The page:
‘It is important that we don’t allow the debate on gender diversity to become a narrow discussion about the promotion of white, middle-class women.  Progress risks stalling unless we continue work to address the unique challenges that different groups of women face.  To ignore those would be to ignore the important impact of intersectionality– for example, between gender and race, between gender and sexual orientation or between gender and neurodiversity’


Below is an excerpt from a speech given by Lea Paterson, Executive Director for People & Culture. Bank of England

“I hope you’ll indulge me if I start with a bit of history. The Bank of England, which celebrated its 325th anniversary last year, has a rich history and heritage. And that provides a fascinating take on the evolution of gender diversity in the workplace through the years.

In 1694, when the Bank was founded, one of the very first decisions taken by the Bank’s Court of Directors (its governing board) was to make a woman – Britannia – the new institution’s corporate seal1.

The Bank of England was among the first institutions in the City to employ women, although it took a further 200 years for that to happen. In 1894, the Bank appointed Janet Hogarth – who had a first-class degree from Oxbridge – to set up a small women’s unit charged with the menial role of note-sorting that was normally reserved for boys in their late teens. A small number of other female appointments followed Ms Hogarth’s, albeit under strictly prescribed rules such as compulsory resignations upon marriage2.

How did it feel to be the first woman employed by the Bank – indeed one of the first women employed in the City?   This is what Ms Hogarth wrote3:

‘When I first went to went to the Bank of England in 1894, . . . . women in ordinary Banks were unheard of, and their introduction to the Bank of England, of all places, caused a mild sensation, not to mention a series of tiresome jokes about ‘old’ and ‘young’ ladies of Threadneedle Street4.  How tired one got of trying to smile at them!’

Janet Hogarth might have been the first woman in history to wince inwardly at workplace banter in the City.  She wasn’t by any means the last.

Fast forward, and women in the Bank, and indeed in the City, became much less of a sensation.   But gender stereotypes of course persisted. Those stereotypes were clearly in evidence in this archive shot of the Bank in 1955 (see Annex). The female typists. The male bosses checking in on their work.   And, as was also the case with the City more broadly at that time, a resounding absence of ethnic diversity.  The intersectionality between gender and race is something I will come back to in a moment.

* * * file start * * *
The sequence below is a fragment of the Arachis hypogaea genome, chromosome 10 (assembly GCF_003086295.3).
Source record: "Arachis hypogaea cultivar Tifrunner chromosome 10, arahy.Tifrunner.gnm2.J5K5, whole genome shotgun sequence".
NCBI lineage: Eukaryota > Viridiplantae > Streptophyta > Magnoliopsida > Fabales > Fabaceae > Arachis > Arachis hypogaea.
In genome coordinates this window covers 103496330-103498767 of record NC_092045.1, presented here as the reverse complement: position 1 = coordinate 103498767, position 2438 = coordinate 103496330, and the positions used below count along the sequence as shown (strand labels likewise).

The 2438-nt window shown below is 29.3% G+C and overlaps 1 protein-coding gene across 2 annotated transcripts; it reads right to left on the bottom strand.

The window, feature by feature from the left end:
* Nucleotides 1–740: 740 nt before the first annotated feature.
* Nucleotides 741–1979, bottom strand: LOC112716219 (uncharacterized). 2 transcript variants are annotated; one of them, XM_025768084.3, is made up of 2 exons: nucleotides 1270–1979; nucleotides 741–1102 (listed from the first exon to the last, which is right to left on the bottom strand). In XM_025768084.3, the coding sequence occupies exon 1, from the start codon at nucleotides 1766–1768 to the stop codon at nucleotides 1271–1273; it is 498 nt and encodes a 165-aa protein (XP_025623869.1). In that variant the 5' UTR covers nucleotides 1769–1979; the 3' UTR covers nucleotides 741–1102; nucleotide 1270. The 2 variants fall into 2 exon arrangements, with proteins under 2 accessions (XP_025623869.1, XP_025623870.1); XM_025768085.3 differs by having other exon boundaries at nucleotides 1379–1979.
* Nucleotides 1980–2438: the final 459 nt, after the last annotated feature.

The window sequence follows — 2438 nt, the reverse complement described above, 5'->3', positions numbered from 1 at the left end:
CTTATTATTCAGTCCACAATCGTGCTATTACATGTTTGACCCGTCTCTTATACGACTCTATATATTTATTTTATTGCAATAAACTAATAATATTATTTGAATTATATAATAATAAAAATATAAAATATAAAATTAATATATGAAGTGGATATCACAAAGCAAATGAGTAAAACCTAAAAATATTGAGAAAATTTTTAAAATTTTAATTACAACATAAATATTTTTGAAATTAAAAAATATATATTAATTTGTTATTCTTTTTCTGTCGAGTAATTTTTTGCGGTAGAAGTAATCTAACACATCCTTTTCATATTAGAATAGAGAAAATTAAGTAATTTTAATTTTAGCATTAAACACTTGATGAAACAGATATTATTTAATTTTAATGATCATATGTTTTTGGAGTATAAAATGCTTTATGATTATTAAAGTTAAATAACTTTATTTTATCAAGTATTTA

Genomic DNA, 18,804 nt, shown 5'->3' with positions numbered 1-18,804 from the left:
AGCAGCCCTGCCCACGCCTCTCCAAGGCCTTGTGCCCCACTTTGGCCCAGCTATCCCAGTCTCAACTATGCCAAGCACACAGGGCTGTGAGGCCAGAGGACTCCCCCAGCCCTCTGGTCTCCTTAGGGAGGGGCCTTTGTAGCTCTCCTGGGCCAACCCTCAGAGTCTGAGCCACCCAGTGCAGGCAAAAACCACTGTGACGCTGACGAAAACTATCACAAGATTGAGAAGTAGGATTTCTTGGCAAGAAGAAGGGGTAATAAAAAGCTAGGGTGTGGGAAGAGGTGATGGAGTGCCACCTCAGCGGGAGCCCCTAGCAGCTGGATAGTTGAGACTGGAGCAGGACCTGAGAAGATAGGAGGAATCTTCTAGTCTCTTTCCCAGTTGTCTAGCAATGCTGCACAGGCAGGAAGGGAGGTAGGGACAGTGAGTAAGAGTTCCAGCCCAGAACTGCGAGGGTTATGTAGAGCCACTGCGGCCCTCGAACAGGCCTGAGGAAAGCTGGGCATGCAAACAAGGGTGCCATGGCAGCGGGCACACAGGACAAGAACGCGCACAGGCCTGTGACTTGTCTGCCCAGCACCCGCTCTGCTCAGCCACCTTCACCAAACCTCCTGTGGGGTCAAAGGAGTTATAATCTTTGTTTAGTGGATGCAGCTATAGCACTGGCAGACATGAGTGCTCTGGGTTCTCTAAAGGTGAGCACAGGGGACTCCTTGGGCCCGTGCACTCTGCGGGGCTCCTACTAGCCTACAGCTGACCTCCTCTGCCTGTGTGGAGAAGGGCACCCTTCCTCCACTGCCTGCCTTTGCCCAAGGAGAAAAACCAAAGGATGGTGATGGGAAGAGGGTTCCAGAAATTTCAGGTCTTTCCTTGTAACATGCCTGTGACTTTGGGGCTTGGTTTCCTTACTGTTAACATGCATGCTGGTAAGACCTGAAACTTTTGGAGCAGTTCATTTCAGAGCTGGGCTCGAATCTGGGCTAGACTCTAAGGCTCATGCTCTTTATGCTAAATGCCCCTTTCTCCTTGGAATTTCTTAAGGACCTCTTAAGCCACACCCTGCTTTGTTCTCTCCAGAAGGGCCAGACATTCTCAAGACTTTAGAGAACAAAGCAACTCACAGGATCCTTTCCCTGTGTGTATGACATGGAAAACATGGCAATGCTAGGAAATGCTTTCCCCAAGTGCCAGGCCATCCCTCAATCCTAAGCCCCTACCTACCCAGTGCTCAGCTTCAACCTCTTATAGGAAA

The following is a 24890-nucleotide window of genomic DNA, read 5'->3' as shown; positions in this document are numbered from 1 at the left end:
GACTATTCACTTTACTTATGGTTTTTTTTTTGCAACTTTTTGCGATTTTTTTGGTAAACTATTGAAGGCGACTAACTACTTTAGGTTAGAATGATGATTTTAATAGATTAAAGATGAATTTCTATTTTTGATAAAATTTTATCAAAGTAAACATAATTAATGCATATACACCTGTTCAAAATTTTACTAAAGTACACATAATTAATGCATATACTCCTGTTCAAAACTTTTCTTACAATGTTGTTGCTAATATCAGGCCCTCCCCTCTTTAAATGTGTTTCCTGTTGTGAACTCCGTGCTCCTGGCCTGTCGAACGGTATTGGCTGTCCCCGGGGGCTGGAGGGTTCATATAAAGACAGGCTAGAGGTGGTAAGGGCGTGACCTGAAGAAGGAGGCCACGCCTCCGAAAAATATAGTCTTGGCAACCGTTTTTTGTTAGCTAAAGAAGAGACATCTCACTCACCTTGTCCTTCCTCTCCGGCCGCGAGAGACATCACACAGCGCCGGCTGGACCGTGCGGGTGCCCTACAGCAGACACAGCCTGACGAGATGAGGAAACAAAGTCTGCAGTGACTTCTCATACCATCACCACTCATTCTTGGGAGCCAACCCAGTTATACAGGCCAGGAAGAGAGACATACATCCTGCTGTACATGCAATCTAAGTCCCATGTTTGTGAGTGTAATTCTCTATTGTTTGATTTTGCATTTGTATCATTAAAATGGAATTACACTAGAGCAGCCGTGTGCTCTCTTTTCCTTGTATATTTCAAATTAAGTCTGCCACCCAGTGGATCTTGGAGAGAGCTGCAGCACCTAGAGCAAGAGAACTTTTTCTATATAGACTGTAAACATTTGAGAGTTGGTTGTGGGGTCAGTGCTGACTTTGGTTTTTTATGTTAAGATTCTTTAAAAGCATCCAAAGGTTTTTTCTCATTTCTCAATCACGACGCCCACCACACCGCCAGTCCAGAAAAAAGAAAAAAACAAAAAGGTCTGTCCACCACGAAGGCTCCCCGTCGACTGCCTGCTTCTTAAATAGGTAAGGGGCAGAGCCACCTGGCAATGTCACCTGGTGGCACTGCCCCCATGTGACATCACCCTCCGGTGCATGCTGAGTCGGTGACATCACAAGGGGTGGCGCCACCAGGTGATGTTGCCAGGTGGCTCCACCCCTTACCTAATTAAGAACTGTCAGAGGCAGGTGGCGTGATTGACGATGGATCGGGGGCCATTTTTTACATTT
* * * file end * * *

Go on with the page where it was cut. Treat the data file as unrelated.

Time ticked on.  In the 1990s we had the first female Chief Cashier signing our bank notes – we’ve had two more since – and the first female member of the Bank’s Court. In the Noughties, we had our first female Deputy Governor in Rachel Lomax.  And while we’ve not yet had a female Governor5, when I look at the great female talent we’re nurturing in the Bank – and indeed the great female talent that is being nurtured right across banking and finance – I’m confident that the day will not be too long in coming.

For those of us within the Bank, the pace of change on gender diversity accelerated notably from 2013 with the appointment of Mark Carney as Governor. The Governor made diversity a central pillar of our strategy at the Bank, and led from the front with a very clear commitment to making progress. We were proud hosts, for example, of the launch of the Women in Finance Charter at the Bank’s Threadneedle Street headquarters,  a hugely important HM Treasury initiative which has put gender diversity firmly on the boardroom agenda.